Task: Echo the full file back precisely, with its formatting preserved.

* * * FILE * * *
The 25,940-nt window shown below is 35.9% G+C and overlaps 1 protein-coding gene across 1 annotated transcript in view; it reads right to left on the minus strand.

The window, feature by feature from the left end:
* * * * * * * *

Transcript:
The 25,940-nt window shown below is 35.9% G+C and overlaps 1 protein-coding gene across 1 annotated transcript in view; it reads right to left on the minus strand.

The window, feature by feature from the left end: